Illinois Department of Health and Family Services officials say they made “significant progress” last week in reaching agreement on a plan to overhaul how nursing homes are reimbursed by through the state Medicaid program, according to a letter obtained by Capitol News Illinois.
It’s something Gov. JB Pritzker’s administration has been working on for the past two years to ease the severe staffing shortages that exist at many long-term care facilities across the state. An estimated 45,000 Illinois Medicaid recipients live in approximately 700 nursing homes across the state.
In its budget proposal in February, Pritzker proposed a $500 million plan to increase reimbursement rates for facilities that increase staffing to certain targets. Some of the money would also be used to fund pay increases for certified practical nurses as they gain more experience in their jobs.
The money for that would come from a bed tax the state levies on nursing homes, which would result in additional federal refunds.
This plan had strong support from seniors advocacy group AARP Illinois and some segments of the nursing home industry. But he faced resistance from the state’s largest nursing home industry lobby group, the Health Care Council of Illinois.
But HFS officials believe the impasse may have been resolved earlier this week.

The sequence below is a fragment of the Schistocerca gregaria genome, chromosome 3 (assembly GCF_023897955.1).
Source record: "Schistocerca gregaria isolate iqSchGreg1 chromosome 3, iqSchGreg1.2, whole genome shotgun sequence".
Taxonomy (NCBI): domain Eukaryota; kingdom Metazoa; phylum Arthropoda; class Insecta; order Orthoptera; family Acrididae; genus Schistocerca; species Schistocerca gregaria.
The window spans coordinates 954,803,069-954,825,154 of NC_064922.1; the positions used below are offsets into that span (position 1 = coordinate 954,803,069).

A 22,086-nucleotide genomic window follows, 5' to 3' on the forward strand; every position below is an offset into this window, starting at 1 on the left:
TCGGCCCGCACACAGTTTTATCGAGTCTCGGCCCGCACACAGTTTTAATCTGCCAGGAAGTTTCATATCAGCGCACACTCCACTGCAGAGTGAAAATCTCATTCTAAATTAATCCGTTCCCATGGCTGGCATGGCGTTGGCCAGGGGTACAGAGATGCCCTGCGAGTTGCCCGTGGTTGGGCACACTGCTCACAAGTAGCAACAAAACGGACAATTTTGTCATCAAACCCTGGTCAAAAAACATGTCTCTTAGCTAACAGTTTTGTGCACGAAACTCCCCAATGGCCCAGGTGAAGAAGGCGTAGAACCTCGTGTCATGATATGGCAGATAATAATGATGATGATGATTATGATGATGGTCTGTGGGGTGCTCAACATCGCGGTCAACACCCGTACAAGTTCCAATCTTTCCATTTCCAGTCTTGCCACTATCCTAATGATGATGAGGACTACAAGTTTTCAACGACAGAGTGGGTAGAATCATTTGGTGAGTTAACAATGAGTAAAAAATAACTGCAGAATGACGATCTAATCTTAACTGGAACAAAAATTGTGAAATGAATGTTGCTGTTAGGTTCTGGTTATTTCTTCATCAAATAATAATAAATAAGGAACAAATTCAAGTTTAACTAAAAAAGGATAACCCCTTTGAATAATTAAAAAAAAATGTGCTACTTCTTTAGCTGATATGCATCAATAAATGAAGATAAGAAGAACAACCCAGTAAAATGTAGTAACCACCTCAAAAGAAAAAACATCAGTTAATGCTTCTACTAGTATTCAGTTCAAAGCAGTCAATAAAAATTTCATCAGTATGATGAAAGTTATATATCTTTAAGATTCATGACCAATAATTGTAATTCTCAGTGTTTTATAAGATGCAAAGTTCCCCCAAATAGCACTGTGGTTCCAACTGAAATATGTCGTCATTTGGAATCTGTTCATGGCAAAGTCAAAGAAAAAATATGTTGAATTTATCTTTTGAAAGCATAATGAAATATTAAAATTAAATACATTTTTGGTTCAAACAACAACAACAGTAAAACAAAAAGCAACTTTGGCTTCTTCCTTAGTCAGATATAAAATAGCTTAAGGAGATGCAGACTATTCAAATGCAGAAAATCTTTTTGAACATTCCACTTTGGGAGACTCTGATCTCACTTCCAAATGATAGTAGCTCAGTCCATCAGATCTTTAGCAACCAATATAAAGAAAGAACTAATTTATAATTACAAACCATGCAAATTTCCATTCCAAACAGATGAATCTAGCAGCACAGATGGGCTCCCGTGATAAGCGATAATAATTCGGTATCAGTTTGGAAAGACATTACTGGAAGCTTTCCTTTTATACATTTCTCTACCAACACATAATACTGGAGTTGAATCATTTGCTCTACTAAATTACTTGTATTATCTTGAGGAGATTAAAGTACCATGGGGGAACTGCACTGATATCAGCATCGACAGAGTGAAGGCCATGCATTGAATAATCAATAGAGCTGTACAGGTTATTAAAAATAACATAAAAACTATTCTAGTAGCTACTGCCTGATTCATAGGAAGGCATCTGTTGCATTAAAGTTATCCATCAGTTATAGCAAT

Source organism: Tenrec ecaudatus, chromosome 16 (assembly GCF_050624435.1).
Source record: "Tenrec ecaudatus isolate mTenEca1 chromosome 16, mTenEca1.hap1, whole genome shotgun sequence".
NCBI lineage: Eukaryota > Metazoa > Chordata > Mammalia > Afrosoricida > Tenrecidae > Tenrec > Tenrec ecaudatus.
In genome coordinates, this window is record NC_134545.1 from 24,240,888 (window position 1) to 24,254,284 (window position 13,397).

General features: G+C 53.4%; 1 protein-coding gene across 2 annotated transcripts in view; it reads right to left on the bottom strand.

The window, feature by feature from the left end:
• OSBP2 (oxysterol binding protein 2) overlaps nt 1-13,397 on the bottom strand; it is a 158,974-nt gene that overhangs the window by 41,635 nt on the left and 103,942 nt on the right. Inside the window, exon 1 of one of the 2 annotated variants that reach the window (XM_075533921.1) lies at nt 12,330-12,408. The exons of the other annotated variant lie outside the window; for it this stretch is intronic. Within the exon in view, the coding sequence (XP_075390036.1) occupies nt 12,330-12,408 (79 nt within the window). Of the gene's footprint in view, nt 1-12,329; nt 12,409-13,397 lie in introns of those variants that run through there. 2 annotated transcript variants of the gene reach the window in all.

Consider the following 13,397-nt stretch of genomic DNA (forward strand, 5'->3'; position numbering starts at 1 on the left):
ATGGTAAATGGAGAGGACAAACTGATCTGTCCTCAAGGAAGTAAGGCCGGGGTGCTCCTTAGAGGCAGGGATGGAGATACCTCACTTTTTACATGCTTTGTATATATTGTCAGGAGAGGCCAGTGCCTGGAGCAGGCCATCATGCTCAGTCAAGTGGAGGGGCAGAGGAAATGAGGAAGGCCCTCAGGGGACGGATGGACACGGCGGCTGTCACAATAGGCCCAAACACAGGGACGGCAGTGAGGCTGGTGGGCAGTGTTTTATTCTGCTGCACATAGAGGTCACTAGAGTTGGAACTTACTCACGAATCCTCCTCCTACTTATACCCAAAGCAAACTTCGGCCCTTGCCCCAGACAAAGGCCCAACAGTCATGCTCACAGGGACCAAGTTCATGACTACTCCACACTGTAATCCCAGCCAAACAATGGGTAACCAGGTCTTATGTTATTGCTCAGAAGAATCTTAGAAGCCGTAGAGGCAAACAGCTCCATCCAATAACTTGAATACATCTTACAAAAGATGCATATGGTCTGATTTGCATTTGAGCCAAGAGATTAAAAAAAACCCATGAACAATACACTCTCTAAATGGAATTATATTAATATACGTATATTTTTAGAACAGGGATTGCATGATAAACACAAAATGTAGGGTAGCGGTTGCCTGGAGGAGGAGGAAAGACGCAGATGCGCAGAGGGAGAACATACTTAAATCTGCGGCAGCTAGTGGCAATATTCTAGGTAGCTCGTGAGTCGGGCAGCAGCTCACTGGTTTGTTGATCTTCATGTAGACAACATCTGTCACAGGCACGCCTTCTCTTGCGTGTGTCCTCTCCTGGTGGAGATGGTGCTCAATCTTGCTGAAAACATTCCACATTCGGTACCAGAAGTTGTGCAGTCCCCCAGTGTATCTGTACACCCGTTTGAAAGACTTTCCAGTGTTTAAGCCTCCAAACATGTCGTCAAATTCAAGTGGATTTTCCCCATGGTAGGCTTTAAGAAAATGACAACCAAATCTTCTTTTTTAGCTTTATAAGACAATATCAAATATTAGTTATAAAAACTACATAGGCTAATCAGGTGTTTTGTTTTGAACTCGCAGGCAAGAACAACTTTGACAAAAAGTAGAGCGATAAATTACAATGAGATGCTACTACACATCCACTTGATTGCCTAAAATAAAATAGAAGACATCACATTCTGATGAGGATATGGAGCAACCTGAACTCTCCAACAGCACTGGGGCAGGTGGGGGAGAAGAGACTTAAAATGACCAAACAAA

On March 29, HFS officials met with HCCI board members and finally reached what could be a deal. In an emailed letter two days later to HCCI executives, HFS Director Theresa Eagleson summarized the proposed deal.
According to the letter, a copy of which was obtained by Capitol News Illinois, HCCI agreed to a tax that would be set by the department and incentive payments based on nursing home staff hours.
But the letter says HCCI is seeking additional provisions at a cost of about $200 million that HFS has apparently decided to leave to the state’s regular budgeting process.
These include the transition to the new formula over an 18-month period, a “transitional prepayment” for new hires for six months, and an additional payment for nursing homes above the Medicaid average that would not be not linked to improving the quality of care. .
The letter said the agency “cannot speak to the availability of funds” beyond the $500 million included in Pritzker’s budget proposal, which “would cover the cost of substantial changes and result in quality improvements long-awaited” in nursing homes.
“We view this total package, with or without the additional base rate funding, as an important and intensely needed step in improving care for residents of Illinois nursing homes,” Eagleson said in the letter. “We are delighted with the progress made this week in reaching agreement on these much-needed reforms, and we look forward to working with you and other industry groups to codify these substantial changes.”
The letter also said HCCI was asking for an additional $25 million for an increase in the base reimbursement rate, unrelated to quality improvements.
An HCCI spokesperson did not confirm that those agreements had been reached or provide further details, and lawmakers involved in the health budget negotiations did not respond to requests for comment.
Capitol News Illinois is a nonprofit, nonpartisan news service covering state government and distributed to more than 400 newspapers statewide. It is funded primarily by the Illinois Press Foundation and the Robert R. McCormick Foundation.